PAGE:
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Briefing 75

AELP Briefing on Budget 2023 

February 2023

AELP Response


Following the turbulent fiscal statements delivered last autumn this budget set piece was always going to be a more low-key affair. The Chancellor has very little fiscal headroom available and is intent on bringing the public finances back into line over the next five years. With little wiggle room in the public finances, this budget was never going to be one with major tax and spend giveaways. In fact, the trend of tax rises under this government has continued, with the planned rise in corporation tax from 19% to 25% maintained alongside a freeze in the personal tax allowance for individuals.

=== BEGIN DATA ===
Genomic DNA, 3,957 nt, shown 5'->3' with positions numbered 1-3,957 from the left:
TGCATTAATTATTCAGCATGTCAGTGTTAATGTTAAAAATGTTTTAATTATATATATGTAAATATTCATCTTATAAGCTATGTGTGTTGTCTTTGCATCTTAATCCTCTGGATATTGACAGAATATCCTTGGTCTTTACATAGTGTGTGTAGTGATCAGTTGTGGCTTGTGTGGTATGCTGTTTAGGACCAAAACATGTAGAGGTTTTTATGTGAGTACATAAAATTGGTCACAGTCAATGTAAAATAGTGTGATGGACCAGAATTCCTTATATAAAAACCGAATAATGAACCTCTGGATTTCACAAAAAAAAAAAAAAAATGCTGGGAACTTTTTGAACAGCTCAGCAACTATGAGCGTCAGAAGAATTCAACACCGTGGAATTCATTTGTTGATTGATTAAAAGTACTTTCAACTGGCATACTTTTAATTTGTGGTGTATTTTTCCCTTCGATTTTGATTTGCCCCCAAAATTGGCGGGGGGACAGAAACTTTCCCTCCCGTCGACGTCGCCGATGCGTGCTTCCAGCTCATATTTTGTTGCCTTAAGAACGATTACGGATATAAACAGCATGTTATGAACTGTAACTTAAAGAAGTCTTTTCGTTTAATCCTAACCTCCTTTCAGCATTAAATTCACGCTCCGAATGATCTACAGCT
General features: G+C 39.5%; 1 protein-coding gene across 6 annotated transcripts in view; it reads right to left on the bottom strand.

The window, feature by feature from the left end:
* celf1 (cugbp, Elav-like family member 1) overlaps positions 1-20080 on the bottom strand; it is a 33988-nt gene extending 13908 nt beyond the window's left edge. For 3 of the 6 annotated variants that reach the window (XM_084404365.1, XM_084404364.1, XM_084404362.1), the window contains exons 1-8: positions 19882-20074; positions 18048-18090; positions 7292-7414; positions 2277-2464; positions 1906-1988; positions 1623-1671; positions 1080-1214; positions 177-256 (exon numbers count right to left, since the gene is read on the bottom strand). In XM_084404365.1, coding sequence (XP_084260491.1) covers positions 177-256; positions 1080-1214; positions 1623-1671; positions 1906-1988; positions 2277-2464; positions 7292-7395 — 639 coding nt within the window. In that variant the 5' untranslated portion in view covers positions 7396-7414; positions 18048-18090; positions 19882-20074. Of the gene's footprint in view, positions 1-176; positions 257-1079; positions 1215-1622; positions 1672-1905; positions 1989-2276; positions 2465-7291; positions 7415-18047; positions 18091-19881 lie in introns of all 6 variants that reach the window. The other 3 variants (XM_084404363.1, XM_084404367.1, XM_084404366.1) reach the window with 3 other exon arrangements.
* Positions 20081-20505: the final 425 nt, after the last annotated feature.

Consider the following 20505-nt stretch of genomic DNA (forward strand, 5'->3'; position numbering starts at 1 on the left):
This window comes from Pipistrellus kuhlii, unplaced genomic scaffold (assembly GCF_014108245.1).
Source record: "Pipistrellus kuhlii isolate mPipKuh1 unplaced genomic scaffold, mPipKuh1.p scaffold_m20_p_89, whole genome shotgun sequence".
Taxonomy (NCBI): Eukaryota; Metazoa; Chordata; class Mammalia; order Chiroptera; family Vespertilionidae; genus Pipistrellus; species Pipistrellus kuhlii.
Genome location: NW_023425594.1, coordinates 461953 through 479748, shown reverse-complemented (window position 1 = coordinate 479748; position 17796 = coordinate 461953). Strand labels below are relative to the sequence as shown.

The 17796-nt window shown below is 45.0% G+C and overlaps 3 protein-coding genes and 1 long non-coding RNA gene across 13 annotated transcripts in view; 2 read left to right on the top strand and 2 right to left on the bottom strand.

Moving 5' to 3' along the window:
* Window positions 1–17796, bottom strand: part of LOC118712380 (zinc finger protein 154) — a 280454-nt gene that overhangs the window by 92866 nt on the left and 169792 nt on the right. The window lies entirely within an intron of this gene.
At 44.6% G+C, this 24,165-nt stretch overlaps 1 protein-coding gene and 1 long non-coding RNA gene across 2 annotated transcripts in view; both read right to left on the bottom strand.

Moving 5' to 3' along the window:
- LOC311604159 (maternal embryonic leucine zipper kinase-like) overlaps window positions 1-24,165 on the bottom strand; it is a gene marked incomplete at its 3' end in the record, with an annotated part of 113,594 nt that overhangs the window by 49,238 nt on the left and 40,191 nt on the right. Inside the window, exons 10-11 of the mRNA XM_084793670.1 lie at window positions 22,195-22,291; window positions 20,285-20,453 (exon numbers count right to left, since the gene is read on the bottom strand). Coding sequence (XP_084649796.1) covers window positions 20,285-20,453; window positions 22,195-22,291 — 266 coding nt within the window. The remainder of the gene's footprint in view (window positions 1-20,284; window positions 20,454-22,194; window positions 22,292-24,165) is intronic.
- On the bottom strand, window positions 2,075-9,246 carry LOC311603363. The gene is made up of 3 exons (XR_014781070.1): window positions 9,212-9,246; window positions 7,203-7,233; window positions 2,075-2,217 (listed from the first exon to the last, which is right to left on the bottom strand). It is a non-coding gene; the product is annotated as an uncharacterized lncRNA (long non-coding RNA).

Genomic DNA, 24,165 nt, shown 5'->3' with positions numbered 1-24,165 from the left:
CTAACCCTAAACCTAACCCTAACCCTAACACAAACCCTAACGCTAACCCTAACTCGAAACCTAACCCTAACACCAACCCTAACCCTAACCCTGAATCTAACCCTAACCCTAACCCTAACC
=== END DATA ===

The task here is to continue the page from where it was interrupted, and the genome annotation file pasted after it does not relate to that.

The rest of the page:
Chancellor Jeremy Hunt outlined his four pillars for economic growth – Everywhere, Enterprise, Education and Employment. However, if we are looking for a unifying theme underlying much of the budget, it would be about ‘long-term healthy growth’ and ‘returning to work’. Since the COVID pandemic the number of economically inactive people in the UK economy has risen 1.1% to 21.3%, and unlike many other European countries this number has not returned to pre-pandemic levels.

Therefore, the Chancellor has announced measures to encourage people to reenter the labour market, with investment in childcare, pension reform and announcements on skills investment for those over 50.

Read the full response here.

Budget 2023 AELP Briefing

Briefing 75

Last published: 16/03/2022